Gambling addiction is a condition that causes an individual to constantly seek the thrill of winning. A person addicted to gambling has an insatiable desire to win, and it requires them to bet more than usual in order to experience the same “high”. This is a vicious cycle, since increased craving leads to diminished control of the urge to gamble. The effects of gambling addiction are not only physical, but also psychological and social. A person suffering from this disorder may not realize it, but the problem affects many aspects of their lives.
The term problem gambling has been used for centuries to describe compulsive and pathological gambling. A survey of 222 compulsive gamblers, 104 social gamblers, and substance-abusing individuals led to the first formal definitions of problem gambling. The criteria for problem gambling have since been refined. They have evolved from the early DSM criteria to a more objective and evaluative process. For example, the items “feeling guilty about gambling,” “committing illegal acts to support the gambling habit,” “concerning the family over a problem,” and “family breakups” are not weighted for severity.
While the National Council on Problem Gambling is not affiliated with any particular sport, it does provide funding and resources for a help line that assists people struggling with problem gambling. In fact, the help line is one of the best tools available for those seeking help. Not only can it help individuals overcome the negative consequences of gambling, it can also be an effective tool in the fight against gambling addiction. Its free help line is available in a variety of forms.
Early research on pathological gambling focuses on the use of aversion therapy, although aversion therapy is no longer a standard form of treatment. Barker and Miller were the first to use electrical aversion therapy in treating problem gamblers. Similarly, Seager found that five out of fourteen patients had become abstinent after undergoing aversion therapy. A similar finding was reported by Koller (1972) who found that eight of twelve gamblers showed significant improvement after undergoing aversion therapy.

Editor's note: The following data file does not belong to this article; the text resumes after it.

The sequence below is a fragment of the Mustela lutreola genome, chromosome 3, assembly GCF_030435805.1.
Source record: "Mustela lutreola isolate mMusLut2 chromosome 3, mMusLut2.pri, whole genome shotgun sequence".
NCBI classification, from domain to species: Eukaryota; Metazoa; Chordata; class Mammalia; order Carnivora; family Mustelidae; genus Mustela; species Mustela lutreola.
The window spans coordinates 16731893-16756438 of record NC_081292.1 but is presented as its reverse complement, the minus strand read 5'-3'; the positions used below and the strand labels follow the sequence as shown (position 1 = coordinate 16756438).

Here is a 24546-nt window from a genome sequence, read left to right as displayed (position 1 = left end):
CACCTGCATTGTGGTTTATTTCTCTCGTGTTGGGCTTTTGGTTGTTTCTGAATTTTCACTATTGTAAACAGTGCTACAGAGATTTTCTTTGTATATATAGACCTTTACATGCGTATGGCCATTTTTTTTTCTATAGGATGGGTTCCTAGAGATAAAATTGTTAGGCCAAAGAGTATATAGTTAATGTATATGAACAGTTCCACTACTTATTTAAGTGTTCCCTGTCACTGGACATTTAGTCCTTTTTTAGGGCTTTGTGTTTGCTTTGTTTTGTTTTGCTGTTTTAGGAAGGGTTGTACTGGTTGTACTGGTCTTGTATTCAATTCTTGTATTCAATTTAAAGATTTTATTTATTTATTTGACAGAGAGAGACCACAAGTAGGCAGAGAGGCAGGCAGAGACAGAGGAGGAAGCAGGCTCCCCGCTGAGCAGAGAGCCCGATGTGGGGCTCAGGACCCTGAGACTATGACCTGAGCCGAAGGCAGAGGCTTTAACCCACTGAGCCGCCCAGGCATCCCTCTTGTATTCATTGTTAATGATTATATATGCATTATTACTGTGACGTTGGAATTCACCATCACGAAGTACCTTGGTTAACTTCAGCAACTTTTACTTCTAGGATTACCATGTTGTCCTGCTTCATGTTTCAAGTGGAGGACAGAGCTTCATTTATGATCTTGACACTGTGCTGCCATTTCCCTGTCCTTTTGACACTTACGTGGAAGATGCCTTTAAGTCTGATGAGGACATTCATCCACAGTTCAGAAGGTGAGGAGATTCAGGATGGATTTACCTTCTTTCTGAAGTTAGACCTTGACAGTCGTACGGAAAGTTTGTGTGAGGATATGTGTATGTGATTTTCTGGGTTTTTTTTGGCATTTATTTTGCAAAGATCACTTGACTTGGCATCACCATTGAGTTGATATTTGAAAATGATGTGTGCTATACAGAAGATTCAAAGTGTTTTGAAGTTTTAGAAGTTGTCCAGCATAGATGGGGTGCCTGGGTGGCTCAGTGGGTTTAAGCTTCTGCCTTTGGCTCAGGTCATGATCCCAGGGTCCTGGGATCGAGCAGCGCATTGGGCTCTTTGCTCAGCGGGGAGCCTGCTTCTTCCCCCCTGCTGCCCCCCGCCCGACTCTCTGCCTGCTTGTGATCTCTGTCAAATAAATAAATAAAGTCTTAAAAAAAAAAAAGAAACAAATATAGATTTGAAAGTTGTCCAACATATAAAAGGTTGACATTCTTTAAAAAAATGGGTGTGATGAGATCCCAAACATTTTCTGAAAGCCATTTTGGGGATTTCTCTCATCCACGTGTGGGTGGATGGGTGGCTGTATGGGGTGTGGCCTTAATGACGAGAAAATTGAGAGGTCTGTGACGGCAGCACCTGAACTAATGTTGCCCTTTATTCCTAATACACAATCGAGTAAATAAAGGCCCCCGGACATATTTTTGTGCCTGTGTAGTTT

The DSM-IV diagnostic criteria include: preoccupation with gambling, tolerance, chasing losses, and a history of negative affect on social, occupational, and interpersonal functioning. Further, features of addiction such as craving, withdrawal symptoms, and self-destructive tendencies are often present. These diagnostic criteria form the basis of a standardized assessment process. Ultimately, a person suffering from pathological gambling should seek treatment as early as possible to reduce the risk of negative consequences.
Signs of problem gambling
There are many signs of problem gambling. These include unexplained absences, argumentative behavior, lying to friends and family, and borrowing money to gamble. Problem gamblers may even start stealing from their families. While it’s unlikely that a gambler will intentionally rob others, there are signs that point to a serious problem. Problem gambling can lead to serious consequences and may lead to financial ruin. In addition to the physical and emotional effects, problem gambling can also affect relationships and career.
The most common and disturbing sign of problem gambling is committing criminal acts in order to satisfy their desire to gamble. This can include robbery or even murdering someone to get the money. The most disturbing signs, however, may not be immediately apparent. People who engage in illegal gambling activities often feel utter hopelessness and depressed. Fortunately, there are several ways to recognize problem gambling and get the help you need. Here are some of the more common signs.
Treatment options for gambling depend on the type of compulsive behavior that is present. Gamblers often lie about their activities and spend money to meet their gambling addiction. Their relationships with family and friends suffer and their status at work and school can be affected. They may also ignore obligations, lie about how much money they have saved, or neglect important tasks. While there is no single treatment for compulsive gambling, the following steps may help.
Self-help interventions are often accompanied by a planned intervention from the treatment provider. Information workbooks and guided activities are examples of self-help interventions. Motivational interviewing and motivational enhancement techniques may also be used in conjunction with self-help materials. Studies have shown that self-help participants achieve greater abstinence than those on a wait list. However, a few interventions may be more effective than others. The treatment option that is most suitable for a gambler will depend on the patient’s individual needs.